2021 | Coronavirus

County says COVID-19 outbreaks such as one at Strosniders are generally low-risk

Bethesda store temporarily closed after about a dozen employees tested positive

Logo from Strosniders Hardware's Facebook page

Montgomery County health officials say outbreaks of COVID-19 such as one among employees at Strosniders Hardware’s Bethesda store generally aren’t dangerous, but people should still take them seriously.

The outbreak forced the store to close over the weekend. Customers were notified on Monday.

As of Monday evening, about a dozen employees had tested positive for COVID-19, and the outbreak was reported to the county on Tuesday.

Bill Hart III, one of the owners, could not immediately be reached for comment Tuesday afternoon. Claire Peterson, a spokeswoman for the store, wrote in an email Tuesday afternoon that she did not know if more employees tested positive.

Carmen Clarke, an epidemiologist with Montgomery County’s health department, said in an interview Tuesday morning that there have been hundreds of investigations of COVID-19 outbreaks in the county since the pandemic began in March. She doesn’t remember any that posed an “increased risk” to customers.

The county defines “high-risk exposure” as being within 6 feet of an infected person for at least 15 minutes.

“What we’ve been discovering as we learn more about workplace and business place exposures is that often, there was not a risk to customers, but it’s too early to say that [in the case of Strosniders], because we’re literally investigating it right now,” Clarke said.

“Of the several hundred investigations that we’ve done to date, I can’t think of a single one where we identified increased risk to customers,” she said. “And typically, this is because the infected employees are wearing masks and staying 6 feet away.

“And if you think about a hardware store, typically you’re not going to be talking to someone for 15 minutes. You go in, you make your purchase and you leave. And that’s how we define a high-risk exposure.”

Hart had said on Monday that most of the workers who tested positive were office employees, but some worked on the retail side.

Clarke said that as part of the investigation, contact tracers talk to employees to determine their roles in the store, which will determine whether there was a chance of high-risk exposures.

“So, if you’re a cashier, most purchases don’t take 15 minutes. So, we’re gonna be pretty comfortable saying, ‘although the person working with you in the cashier line might have been around you for more than 15 minutes, customers generally are not,’” she said.

During the contact tracing portion of an investigation, county officials try to determine where a person was around someone who was infected. Clarke said this involves contacting the people who test positive.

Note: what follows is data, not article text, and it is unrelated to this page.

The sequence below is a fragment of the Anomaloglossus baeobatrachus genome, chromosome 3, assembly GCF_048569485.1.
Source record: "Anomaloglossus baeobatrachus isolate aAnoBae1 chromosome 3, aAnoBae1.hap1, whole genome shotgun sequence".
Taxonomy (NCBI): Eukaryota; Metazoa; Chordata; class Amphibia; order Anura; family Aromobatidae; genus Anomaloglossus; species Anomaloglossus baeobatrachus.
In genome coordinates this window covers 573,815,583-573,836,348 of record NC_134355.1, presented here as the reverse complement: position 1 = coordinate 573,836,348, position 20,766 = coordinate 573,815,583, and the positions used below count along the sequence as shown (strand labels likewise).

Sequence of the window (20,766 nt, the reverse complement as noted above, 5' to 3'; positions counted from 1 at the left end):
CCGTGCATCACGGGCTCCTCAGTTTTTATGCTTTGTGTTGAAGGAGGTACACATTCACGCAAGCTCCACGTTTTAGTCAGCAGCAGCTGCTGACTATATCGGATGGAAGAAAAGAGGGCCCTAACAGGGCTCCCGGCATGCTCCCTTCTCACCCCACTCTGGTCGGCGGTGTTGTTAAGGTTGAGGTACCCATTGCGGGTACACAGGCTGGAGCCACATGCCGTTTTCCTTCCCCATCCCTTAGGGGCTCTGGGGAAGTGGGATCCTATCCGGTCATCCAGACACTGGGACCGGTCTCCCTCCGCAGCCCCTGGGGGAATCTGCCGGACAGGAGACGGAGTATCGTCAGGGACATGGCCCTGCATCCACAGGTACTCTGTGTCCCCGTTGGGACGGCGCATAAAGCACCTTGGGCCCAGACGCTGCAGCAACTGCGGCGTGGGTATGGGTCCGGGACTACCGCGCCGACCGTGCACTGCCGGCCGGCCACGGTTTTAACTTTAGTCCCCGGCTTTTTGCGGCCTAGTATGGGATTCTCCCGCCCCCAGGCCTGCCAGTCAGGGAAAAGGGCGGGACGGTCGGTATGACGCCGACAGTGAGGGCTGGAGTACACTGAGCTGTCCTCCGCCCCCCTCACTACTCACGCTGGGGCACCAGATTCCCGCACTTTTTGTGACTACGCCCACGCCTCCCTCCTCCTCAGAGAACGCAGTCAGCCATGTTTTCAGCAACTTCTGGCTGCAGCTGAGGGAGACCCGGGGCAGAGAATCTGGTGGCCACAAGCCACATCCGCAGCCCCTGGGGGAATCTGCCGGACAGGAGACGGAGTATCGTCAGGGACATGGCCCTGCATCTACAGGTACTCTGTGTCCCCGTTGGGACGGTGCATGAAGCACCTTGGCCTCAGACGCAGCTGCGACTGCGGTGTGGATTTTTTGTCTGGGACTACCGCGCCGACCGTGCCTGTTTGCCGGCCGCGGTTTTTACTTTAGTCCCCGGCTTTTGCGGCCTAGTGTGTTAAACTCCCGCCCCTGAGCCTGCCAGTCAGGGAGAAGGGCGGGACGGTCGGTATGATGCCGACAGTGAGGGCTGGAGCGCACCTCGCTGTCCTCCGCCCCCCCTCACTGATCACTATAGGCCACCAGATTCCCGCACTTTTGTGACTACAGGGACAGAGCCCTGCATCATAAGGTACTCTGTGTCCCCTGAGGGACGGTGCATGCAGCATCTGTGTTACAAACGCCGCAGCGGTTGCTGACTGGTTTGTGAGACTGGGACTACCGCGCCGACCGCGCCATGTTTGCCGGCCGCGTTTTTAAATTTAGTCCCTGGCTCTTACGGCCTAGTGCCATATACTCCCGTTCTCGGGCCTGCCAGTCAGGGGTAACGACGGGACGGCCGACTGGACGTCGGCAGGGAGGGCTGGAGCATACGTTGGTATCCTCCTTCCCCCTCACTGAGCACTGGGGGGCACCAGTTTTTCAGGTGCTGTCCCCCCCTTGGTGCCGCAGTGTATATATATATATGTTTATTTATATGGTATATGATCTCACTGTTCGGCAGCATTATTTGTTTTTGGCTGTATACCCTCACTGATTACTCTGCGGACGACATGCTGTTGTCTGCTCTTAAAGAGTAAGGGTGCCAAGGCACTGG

If there were no way to contact them, the county would consider putting out an announcement about the outbreak.

“To date, we’ve never had [an outbreak] where we’ve identified people who we had no other way to get a hold of than to put out an announcement or to try to find them some other way,” she said. “That’s not to say this won’t be the first, but we’ve definitely had outbreaks similar to this one. They just haven’t resulted in us thinking [customers] were at increased risk from shopping.”

The county’s Alcohol Beverage Services (ABS) department, on its own, has notified the community when there are positive tests at county liquor stores, county health department spokeswoman Mary Anderson said on Tuesday.

Montgomery County has had 48,351 confirmed cases of COVID-19 as of Tuesday morning, according to the Maryland Department of Health.

The number of cases and deaths has risen sharply during the past few months. The spike in cases led the county to reinstitute an indoor dining shutdown on Dec. 15.

Clarke said there isn’t “zero risk” from going to stores such as Strosniders, but it’s generally low as long as there isn’t prolonged contact with an infected person.

“My advice would be … this is not unexpected and there’s a lot of communitywide transmission going on, and this happens to be a location where we know, because it’s in the media, that there were infected workers. At this point, I have no reason to think anyone was at risk for increased risk for infection,” she said.

Asked whether people who went to Strosniders in the past week should get tested for the virus, Clarke said they don’t need to, but in general, she encourages everyone to get tested when they can.

“But I don’t want to make the blanket suggestion that [Strosniders customers] should, because it implies that we’re very concerned about that area of transmission. I think it’s up to the individual,” she said.

Dan Schere can be reached at daniel.schere@bethesdamagazine.com